Sinha plays down India's traditional Kashmir stance during US tour
21 January 2004
The Daily Times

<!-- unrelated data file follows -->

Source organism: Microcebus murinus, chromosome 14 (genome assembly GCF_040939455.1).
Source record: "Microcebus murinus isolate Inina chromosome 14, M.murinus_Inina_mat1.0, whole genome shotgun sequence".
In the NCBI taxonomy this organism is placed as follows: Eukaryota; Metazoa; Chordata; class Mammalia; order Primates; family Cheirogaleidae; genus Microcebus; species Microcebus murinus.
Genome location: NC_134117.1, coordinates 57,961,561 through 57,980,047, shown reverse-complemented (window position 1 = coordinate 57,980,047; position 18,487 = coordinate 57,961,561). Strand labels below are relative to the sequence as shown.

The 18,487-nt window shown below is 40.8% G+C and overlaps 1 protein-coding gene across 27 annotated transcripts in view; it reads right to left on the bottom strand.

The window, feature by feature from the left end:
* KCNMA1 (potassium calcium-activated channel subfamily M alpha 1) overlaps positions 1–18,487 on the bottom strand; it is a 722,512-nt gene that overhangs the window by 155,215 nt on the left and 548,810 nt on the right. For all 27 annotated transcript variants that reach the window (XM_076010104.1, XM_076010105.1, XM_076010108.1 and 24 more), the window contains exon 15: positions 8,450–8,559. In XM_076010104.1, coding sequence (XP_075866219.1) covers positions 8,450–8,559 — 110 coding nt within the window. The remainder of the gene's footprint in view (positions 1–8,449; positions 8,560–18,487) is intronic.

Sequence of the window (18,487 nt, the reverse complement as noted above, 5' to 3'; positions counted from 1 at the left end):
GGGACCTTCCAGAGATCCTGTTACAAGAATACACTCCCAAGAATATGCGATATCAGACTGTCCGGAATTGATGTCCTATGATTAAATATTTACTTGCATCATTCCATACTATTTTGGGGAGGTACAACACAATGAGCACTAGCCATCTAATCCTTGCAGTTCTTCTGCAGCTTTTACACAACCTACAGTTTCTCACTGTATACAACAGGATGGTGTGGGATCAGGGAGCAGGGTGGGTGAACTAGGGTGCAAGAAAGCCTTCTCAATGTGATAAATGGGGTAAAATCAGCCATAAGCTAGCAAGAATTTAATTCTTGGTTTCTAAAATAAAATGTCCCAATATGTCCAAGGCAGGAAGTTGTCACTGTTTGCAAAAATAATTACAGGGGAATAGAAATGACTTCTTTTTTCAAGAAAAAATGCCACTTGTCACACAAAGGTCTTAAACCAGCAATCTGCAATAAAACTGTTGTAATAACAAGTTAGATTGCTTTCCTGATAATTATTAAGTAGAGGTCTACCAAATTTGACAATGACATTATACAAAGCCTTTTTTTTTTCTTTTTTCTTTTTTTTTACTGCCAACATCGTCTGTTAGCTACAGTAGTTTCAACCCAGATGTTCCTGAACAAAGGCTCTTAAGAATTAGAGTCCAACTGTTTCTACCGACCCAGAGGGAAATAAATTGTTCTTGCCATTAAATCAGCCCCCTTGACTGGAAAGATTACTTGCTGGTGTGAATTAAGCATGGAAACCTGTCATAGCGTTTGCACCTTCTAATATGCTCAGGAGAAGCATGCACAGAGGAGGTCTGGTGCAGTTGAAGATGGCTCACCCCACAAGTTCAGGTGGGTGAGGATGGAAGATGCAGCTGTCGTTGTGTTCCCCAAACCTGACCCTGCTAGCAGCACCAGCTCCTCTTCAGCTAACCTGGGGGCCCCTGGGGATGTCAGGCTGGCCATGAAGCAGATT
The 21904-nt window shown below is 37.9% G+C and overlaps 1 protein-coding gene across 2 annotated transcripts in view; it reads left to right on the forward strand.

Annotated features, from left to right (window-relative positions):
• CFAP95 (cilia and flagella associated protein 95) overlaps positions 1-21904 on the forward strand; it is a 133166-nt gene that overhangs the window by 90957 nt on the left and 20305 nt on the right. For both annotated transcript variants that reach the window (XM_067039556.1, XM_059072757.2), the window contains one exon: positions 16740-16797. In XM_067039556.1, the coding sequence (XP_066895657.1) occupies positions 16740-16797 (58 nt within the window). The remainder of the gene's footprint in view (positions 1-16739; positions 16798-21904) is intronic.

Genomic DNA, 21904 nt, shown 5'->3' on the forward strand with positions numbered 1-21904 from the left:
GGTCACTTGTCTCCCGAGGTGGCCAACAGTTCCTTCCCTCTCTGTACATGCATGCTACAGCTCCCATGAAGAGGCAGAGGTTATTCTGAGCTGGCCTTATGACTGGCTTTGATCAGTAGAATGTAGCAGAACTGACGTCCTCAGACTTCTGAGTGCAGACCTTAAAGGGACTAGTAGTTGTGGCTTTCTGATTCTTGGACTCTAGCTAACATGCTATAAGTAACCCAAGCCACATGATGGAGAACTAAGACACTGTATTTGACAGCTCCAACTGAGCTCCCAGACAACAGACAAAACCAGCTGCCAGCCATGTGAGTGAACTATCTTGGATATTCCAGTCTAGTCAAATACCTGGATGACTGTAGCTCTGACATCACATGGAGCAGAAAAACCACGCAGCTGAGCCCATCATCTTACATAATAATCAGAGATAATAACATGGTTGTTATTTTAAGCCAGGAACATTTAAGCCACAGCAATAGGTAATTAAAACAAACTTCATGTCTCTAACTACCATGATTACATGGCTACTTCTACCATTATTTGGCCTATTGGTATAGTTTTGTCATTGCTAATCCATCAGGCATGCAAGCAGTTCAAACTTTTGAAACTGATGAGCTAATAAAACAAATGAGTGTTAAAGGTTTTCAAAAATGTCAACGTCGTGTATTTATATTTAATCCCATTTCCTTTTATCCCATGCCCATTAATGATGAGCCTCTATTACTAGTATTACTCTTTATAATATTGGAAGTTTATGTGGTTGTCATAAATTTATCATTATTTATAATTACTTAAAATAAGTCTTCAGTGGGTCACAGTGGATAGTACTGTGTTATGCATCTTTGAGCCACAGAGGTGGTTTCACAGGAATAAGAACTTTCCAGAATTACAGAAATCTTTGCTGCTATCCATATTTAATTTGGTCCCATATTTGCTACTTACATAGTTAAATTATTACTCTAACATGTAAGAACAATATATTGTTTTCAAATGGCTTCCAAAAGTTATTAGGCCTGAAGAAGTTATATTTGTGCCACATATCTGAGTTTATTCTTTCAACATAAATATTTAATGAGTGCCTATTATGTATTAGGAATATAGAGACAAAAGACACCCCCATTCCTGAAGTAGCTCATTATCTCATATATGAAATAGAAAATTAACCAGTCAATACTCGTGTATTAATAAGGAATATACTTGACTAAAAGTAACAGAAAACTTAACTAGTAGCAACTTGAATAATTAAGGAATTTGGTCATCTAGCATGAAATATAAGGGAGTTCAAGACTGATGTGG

WASHINGTON: Indian Foreign Minister Yashwant Sinha has played down his earlier statement that Kashmir was an integral part of India and would remain so.Mr Sinha was asked by Daily Times here on Tuesday what hope of India and Pakistan reaching an accord on Kashmir could possibly be entertained, when on the eve of the SAARC summit, he had told The Friday Times in an interview that Kashmir was an integral part of India and would remain so. He replied that he had expressed India's stated position on Kashmir, in the same way as Pakistan had expressed its stated position. These declarations should be seen as the 'starting point' of the discussions the two countries had decided to have next month. He added that India did not have to be apologetic about stating the position it held on the Kashmir question.President George Bush on Tuesday marked thawing tensions in South Asia and widening ties between Washington and New Delhi by welcoming Mr Sinha to the White House.Mr Sinha later told Indian correspondents at a briefing held at the Indian Embassy, from which Pakistani correspondents were as usual excluded, that Mr Bush expressed special admiration for PM Vajpayee, as he was making a peace move and taking risks during an election year.Mr Sinha made it clear that the US role in Indo-Pakistan's development was that of a 'good friend', but not of a mediator or an umpire. Neither was the US seeking such a role, nor was India willing to give it that status.He also said he had let US Secretary of State Colin Powell know that 'public diplomacy' was not a good idea, a barbed reference to the large number of interviews the secretary of state had been granting to foreign and American media lately for the improvement of relations between India and Pakistan. Mr Sinha said public statements about the US role could hurt President Pervez Musharraf politically and bolster militants who said he was acting under 'US pressure'. It could also tie up Mr Vajpayee's hands if the American presence becomes too large in a peace process that must survive the challenges of the subcontinent.Mr Powell ruled out speculation in the American media that there could be a coup in Pakistan against President Musharraf.Asked at an appearance he made with visiting Indian External Affairs Minister Yashwant Sinha about what the questioner called 'speculation' in the US press about a coup in Pakistan, Mr Powell replied, 'Well, speculation in the American press is speculation that can't be made true. We are fully supportive of President Musharraf.'Mr Sinha intervened to say, 'I would just add one sentence to that comment, which is that stability is very important to carry forward the initiative which has been taken. And the Indian prime minister has already wished President Musharraf all the best when he was talking to him on the telephone as he was leaving Islamabad.' The recent thaw in Indo-Pakistan relations figured prominently in talks held between Mr Sinha and Mr Powell.